That number of "unauthorized immigrants" represented 23 percent of the total U.S. foreign-born population of 45.6 million. Lawful immigrants comprised the vast majority with 35.2 million, or 77 percent. The remainder included lawful permanent residents (12.3 million) and temporary lawful residents (2.2 million), according to the analysis.
The report, posted Friday, came as presidential candidates offered ideas for tackling a growing immigration crisis.
Pew reached those numbers by estimating how many immigrants in the country were legal and subtracting that figure from the total number of migrants — found through a census or national survey.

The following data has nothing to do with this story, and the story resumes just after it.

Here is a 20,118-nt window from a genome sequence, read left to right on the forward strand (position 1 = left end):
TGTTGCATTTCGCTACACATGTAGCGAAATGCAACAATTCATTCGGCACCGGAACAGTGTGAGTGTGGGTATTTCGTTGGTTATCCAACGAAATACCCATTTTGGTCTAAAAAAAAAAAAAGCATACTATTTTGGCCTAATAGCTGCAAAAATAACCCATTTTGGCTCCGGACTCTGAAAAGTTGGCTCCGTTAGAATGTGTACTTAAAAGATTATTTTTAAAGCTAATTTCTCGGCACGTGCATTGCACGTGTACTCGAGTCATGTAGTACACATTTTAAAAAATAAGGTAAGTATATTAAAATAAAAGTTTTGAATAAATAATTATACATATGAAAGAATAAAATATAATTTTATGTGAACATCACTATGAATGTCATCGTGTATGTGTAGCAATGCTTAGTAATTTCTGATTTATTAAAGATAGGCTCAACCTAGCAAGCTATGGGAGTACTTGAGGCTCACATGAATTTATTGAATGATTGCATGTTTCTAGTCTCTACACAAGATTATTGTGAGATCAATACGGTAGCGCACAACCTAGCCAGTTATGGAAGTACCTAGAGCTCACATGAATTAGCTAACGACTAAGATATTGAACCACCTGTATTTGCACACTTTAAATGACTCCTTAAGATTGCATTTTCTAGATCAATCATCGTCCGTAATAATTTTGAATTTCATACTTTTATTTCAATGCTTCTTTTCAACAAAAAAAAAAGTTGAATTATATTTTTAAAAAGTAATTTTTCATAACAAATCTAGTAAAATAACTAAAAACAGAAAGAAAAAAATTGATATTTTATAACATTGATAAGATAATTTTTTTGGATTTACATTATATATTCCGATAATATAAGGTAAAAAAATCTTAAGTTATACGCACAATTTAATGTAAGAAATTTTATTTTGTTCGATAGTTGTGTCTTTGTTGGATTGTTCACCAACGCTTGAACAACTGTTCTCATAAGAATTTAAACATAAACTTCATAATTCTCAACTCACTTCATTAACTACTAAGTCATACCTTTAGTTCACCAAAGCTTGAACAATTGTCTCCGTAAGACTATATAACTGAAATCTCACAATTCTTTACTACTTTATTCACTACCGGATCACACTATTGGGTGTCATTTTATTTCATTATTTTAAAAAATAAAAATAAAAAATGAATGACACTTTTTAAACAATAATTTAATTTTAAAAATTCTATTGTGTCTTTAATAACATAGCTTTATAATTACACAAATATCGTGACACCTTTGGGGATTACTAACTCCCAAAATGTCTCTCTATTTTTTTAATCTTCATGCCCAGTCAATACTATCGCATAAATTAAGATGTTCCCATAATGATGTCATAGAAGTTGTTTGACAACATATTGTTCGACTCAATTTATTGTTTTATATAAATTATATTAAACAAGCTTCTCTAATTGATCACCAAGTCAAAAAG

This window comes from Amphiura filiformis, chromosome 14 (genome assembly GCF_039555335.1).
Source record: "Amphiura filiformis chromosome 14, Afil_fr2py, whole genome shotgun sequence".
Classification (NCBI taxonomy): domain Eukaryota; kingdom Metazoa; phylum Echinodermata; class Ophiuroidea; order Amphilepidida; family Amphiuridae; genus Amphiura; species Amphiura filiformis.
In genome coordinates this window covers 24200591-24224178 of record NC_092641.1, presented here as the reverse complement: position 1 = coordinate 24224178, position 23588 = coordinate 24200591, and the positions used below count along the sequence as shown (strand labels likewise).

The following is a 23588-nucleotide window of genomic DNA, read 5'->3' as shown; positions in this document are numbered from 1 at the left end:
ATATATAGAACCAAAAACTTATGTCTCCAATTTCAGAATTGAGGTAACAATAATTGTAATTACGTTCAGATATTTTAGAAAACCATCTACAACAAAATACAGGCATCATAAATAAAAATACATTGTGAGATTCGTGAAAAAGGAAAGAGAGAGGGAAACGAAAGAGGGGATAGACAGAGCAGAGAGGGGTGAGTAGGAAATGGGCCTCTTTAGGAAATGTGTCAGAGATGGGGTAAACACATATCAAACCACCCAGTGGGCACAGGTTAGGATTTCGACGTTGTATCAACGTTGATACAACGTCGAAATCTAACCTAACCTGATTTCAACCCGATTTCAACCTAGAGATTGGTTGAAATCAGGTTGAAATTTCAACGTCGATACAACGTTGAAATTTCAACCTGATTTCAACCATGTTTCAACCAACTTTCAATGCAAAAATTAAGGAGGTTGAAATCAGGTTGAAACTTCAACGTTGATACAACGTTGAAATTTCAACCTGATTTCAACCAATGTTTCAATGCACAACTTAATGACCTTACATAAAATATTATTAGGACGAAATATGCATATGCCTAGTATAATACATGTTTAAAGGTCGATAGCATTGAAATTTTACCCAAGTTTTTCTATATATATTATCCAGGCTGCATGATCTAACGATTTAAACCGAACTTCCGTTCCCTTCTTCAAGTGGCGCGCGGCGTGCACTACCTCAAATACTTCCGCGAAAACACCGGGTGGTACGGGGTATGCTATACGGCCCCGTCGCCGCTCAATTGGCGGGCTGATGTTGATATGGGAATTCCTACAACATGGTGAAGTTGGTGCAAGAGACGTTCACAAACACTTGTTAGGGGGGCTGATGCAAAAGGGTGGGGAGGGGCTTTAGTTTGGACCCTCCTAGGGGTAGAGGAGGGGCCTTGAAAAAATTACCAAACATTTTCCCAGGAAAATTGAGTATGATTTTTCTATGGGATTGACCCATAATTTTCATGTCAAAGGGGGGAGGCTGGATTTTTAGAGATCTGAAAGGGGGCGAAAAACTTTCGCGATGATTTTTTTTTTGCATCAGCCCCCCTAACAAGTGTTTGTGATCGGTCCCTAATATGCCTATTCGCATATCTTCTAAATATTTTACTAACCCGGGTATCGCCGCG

The number of illegal immigrants has become the subject of debate in recent years as differing estimates have emerged.
Many organizations have used Census data to estimate migration levels, but a joint study between Yale University and the Massachusetts Institute of Technology found much higher numbers through a different methodology.
Noting that illegal immigrants had an incentive to stay undetected, an MIT professor looked at the issue but bypassed population surveys and looked at data including border apprehensions and visa overstays. The researchers reached a figure of about 22.1 million.
According to another Pew study, the majority of illegal immigrants in 2017 overstayed their visas. According to Pew, 4.9 million of the reported 10.5 million unauthorized immigrants were Mexican in 2017. The number of unauthorized immigrants from Asia increased by 130,000 and those from Central America rose by 400,000 from 2007.